Drug offenders in Indiana are charged based on the type and amount of controlled substances found in their possession. Individuals who obtain small amounts of heroin, cocaine, methamphetamine or other illegal drugs for their own personal use generally face charges that carry relatively light penalties, but those found in possession of large quantities of controlled substances can be sent to prison for decades.
Most drug distribution and trafficking charges in Indiana are felonies that carry prison sentences of between six months and 30 years. To prevail in these cases, prosecutors must show that the defendant planned to manufacture, distribute or finance the manufacturing and distribution of illegal drugs. They usually meet this burden by introducing items that are commonly used to weigh and package controlled substances. However, this evidence may not be of much use to prosecutors if criminal defense attorneys convince the judge that police officers violated rights protected by the Fourth Amendment when they recovered it.
Drug trafficking charges and penalties
Individuals accused of violating Indiana’s drug laws face the following charges and penalties:
• Class B misdemeanor charges carry a custodial penalty of up to 180 days and a fine of up to $1,000.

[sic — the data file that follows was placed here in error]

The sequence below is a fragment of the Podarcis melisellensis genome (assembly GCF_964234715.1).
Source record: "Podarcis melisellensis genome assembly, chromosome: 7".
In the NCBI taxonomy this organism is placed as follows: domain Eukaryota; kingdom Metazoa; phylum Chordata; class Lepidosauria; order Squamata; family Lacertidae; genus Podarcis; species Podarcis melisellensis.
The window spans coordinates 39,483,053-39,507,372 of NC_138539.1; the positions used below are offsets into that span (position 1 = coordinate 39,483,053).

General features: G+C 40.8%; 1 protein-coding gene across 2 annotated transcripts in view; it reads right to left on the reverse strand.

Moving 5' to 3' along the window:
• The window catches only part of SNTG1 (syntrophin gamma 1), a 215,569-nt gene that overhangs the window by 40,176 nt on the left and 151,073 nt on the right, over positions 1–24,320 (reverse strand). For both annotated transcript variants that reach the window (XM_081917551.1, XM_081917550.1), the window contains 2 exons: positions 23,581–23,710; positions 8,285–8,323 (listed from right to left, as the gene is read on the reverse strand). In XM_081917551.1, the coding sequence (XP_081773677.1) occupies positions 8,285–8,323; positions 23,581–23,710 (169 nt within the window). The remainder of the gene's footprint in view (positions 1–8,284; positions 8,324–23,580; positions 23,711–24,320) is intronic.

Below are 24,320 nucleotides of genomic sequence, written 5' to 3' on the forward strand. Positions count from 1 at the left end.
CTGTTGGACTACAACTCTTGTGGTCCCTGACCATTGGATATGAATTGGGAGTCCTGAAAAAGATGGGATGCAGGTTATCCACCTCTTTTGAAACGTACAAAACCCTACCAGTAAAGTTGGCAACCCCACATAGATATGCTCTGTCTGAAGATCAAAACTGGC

• Class A misdemeanors are punishable by up to one year in jail and a fine of up to $5,000.
• Level 6 felony charges carry a prison sentence of between six and 30 months and a fine of up to $10,000.
• Level 5 felonies are punishable by between one and six years in prison and a fine of up to $10,000.
• Level 4 felony charges carry a custodial sentence of between two and 12 years in prison and a fine of up to $10,000.
• Level 3 felony convictions lead to prison sentences of between three and 16 years and fines of up to $10,000.
• Level 2 felonies are punishable by between 10 and 30 years in prison and a fine of up to $10,000.
These sentences are only handed down when prosecutors can prove guilt beyond a reasonable doubt, which is not always straightforward in narcotics cases. The items prosecutors introduce to establish intent can be used to weigh and package benign substances as well as illegal drugs, and warrantless searches that lead to narcotics seizures may be considered unconstitutional if the police officers involved acted without probable cause.